Nokia faces a new tax challenge in India, as the Tamil Nadu government has slapped Nokia with a $395 million tax bill, accusing the company of tax evasion.
The Indian state is claiming Nokia was claiming tax relief for handsets manufactured in the region and then exported, but which were actually sold locally.
Nokia had on Friday said that it has filed a writ in the Madras High Court to contest the Tamil Nadu tax authorities’ claim. “Nokia considers the claim to be completely without merit and counter to domestic tax laws. In India, exports are by law exempt from tax, and Nokia has proved consistently that devices produced at Chennai are exported abroad,” it had said.
“It is absurd that the Tamil Nadu tax authority is now claiming that devices made in Chennai were not exported and were instead sold domestically in India. We contend that this allegation has no basis in reality whatsoever; it could easily be rebuffed by a check of documentation provided to various governmental departments including Customs,” the company added.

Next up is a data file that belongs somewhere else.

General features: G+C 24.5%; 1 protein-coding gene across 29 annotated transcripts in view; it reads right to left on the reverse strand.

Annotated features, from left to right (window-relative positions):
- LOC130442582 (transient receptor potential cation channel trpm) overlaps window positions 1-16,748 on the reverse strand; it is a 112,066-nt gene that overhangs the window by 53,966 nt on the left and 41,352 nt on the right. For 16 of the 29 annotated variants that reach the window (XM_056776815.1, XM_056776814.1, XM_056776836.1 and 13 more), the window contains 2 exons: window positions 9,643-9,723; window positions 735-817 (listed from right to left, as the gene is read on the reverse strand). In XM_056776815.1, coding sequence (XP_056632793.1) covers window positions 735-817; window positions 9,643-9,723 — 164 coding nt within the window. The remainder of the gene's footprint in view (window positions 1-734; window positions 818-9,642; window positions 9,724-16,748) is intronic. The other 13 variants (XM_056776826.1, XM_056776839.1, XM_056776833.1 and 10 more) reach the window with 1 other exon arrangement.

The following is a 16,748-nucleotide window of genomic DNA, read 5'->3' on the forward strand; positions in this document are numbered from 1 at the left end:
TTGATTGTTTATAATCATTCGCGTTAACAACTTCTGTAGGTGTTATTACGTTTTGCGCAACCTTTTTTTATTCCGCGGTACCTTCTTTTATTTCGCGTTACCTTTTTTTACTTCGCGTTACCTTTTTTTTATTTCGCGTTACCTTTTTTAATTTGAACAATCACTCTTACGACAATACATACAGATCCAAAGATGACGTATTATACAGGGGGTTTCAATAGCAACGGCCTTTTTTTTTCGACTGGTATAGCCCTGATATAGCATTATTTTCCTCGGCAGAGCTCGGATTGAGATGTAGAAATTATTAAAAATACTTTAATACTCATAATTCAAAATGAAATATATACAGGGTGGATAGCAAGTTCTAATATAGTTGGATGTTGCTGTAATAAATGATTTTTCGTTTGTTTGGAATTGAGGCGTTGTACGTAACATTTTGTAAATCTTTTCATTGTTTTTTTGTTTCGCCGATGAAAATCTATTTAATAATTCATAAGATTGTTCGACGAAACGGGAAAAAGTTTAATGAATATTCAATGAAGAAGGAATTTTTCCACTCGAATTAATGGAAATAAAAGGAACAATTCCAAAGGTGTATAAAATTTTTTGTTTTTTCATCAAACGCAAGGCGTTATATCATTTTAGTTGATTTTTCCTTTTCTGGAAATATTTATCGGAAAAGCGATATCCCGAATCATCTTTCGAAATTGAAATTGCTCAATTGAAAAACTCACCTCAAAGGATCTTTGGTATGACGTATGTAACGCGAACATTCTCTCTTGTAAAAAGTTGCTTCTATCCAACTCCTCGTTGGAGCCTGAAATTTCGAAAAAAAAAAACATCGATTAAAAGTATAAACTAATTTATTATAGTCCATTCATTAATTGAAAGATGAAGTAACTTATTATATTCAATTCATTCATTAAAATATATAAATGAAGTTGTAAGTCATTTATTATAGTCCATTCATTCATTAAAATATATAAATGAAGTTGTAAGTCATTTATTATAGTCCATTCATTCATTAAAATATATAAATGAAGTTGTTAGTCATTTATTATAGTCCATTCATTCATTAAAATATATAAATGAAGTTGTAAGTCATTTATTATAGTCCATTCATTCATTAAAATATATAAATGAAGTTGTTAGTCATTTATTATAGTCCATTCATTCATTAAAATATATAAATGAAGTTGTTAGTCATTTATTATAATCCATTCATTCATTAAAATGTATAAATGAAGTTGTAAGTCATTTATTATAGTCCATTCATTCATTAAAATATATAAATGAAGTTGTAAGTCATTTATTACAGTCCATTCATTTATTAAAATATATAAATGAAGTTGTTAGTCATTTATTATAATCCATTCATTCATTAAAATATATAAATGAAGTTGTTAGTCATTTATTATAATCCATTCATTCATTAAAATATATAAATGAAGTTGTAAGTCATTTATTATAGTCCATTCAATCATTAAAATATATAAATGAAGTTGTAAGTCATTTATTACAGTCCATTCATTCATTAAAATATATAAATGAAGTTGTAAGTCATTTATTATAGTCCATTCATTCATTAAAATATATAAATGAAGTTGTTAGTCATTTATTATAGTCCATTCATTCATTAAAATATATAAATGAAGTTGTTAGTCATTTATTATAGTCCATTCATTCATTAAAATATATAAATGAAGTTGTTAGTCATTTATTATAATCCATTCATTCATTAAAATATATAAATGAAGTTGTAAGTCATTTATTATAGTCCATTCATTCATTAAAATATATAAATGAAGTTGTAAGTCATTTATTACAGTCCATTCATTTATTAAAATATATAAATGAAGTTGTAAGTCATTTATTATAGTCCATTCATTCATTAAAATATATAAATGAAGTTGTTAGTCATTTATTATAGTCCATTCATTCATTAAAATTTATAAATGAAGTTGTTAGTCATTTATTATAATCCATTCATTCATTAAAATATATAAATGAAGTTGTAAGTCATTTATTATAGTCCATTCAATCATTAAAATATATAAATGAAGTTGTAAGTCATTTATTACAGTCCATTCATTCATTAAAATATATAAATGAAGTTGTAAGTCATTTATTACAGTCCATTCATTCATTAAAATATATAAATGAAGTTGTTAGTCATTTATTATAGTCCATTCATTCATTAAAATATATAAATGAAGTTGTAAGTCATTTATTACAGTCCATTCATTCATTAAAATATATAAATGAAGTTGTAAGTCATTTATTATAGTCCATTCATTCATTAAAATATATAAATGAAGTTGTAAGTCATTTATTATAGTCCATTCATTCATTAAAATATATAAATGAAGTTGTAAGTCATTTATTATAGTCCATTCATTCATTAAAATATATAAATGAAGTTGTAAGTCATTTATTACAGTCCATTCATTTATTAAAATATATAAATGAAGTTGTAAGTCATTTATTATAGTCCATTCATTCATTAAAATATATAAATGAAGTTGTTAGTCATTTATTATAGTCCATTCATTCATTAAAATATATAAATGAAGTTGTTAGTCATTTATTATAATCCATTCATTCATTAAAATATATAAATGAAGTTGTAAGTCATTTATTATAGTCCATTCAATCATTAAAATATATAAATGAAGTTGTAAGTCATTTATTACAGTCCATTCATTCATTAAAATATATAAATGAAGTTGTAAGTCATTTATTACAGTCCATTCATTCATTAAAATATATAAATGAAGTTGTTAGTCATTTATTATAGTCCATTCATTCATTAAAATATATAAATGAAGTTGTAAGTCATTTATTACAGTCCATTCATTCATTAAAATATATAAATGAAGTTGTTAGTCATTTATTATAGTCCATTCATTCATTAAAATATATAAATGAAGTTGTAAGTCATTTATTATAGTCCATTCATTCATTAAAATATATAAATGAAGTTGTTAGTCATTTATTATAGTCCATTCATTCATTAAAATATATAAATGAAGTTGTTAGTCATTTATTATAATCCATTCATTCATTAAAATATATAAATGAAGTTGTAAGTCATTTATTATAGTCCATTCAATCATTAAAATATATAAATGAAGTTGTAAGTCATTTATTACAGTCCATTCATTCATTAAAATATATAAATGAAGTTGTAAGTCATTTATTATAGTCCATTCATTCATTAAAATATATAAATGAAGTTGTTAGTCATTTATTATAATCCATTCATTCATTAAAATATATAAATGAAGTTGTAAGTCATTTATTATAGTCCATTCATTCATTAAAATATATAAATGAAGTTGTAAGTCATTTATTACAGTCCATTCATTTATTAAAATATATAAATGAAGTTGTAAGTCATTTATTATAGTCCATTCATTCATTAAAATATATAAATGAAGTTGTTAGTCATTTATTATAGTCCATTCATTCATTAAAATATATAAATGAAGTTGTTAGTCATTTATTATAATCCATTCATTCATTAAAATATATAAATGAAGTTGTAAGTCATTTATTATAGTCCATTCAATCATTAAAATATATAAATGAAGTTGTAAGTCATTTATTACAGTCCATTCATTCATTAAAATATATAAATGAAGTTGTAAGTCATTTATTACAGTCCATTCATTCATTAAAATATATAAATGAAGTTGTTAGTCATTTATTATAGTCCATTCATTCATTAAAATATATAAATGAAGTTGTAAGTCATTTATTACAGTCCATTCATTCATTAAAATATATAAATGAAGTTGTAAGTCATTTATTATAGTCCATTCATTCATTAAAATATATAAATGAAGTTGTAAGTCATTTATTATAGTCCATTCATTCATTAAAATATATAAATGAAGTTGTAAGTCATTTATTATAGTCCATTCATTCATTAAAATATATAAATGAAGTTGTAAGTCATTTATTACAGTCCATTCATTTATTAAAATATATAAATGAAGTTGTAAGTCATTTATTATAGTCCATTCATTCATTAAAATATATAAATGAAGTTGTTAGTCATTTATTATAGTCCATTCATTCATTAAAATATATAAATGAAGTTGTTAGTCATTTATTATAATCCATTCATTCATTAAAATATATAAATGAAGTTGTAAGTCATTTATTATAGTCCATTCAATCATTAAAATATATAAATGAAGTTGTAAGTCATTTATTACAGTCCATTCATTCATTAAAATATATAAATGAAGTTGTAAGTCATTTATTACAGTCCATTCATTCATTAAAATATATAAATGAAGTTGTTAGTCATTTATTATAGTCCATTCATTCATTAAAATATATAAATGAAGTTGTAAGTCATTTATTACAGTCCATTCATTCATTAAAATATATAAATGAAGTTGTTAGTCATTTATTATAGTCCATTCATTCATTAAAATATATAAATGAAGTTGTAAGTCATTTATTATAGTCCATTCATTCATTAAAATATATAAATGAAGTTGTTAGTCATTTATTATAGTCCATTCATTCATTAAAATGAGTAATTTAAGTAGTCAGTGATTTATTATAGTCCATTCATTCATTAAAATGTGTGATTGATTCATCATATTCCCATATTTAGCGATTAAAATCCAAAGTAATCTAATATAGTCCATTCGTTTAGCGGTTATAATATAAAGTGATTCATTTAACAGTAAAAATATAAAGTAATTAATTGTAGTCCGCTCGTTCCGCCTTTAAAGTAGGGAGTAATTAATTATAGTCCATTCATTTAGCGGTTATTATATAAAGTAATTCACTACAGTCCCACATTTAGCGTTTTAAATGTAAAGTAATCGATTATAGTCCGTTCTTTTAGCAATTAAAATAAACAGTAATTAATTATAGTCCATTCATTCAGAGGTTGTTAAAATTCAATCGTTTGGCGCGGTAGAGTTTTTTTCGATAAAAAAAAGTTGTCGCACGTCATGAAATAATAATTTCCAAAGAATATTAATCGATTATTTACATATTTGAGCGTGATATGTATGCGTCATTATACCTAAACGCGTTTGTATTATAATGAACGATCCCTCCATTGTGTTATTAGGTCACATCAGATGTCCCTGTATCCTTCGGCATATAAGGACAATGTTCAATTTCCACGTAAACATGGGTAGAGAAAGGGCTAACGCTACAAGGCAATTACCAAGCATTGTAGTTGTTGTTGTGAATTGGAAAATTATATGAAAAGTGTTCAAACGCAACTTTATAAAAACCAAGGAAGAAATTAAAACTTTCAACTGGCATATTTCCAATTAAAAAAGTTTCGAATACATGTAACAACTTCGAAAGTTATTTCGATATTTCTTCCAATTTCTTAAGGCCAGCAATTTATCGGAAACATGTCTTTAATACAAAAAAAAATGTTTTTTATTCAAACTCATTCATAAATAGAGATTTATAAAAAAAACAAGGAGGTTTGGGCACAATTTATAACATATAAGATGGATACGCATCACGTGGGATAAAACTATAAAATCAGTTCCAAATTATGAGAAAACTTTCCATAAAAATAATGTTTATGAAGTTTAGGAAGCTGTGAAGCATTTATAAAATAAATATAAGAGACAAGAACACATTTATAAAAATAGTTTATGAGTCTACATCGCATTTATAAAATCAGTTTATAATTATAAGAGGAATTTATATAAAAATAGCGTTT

The Indian Cellular Association has now come out and called the claims “unconstitutional” and “totally violative of the due process of law”.
“We are writing this letter to you in extreme distress. An urgent appeal to you…to kindly ensure that the process of law is not vitiated. The reputation of TN as a well governed State in under attack…We are very sorry to point out that some officers of your government in VAT dept seem to have taken some unwarranted actions.
They have issued demand of huge VAT and hundreds of crores in export cases. This is unconstitutional and totally violative of the due process of law,” ICA said in its letter to Ms. Jayalalithaa.
The ICA president noted that Nokia’s factory is the largest in the world and provides many jobs locally, especially to women, and urged the Tamil Nadu Chief Minister to take “urgent emergent action in having the matter examined and status quo restored”.
Nokia has today announced that the closing of their deal with Microsoft has been delayed till April due to delayed approval in Asia, though they made it clear the Indian tax troubles were not the cause.
Nokia’s counsel have however previously said that the deal may go ahead without the transfer of Nokia’s Indian factories, and challenged the Indian government to liquidate the factories if they felt there was undeclared value in them.